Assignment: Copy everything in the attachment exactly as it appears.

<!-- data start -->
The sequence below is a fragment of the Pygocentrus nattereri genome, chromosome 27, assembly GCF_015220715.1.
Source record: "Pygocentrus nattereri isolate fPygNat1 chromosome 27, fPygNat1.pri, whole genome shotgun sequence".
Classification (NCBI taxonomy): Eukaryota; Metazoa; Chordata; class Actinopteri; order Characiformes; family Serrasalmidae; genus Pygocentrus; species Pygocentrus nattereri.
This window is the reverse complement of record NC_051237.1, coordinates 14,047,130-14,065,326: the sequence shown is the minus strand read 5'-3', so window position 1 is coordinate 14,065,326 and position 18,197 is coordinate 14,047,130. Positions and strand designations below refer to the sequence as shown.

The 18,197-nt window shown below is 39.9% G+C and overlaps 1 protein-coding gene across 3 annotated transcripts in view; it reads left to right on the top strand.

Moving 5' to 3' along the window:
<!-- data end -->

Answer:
The sequence below is a fragment of the Pygocentrus nattereri genome, chromosome 27, assembly GCF_015220715.1.
Source record: "Pygocentrus nattereri isolate fPygNat1 chromosome 27, fPygNat1.pri, whole genome shotgun sequence".
Classification (NCBI taxonomy): Eukaryota; Metazoa; Chordata; class Actinopteri; order Characiformes; family Serrasalmidae; genus Pygocentrus; species Pygocentrus nattereri.
This window is the reverse complement of record NC_051237.1, coordinates 14,047,130-14,065,326: the sequence shown is the minus strand read 5'-3', so window position 1 is coordinate 14,065,326 and position 18,197 is coordinate 14,047,130. Positions and strand designations below refer to the sequence as shown.

The 18,197-nt window shown below is 39.9% G+C and overlaps 1 protein-coding gene across 3 annotated transcripts in view; it reads left to right on the top strand.

Moving 5' to 3' along the window: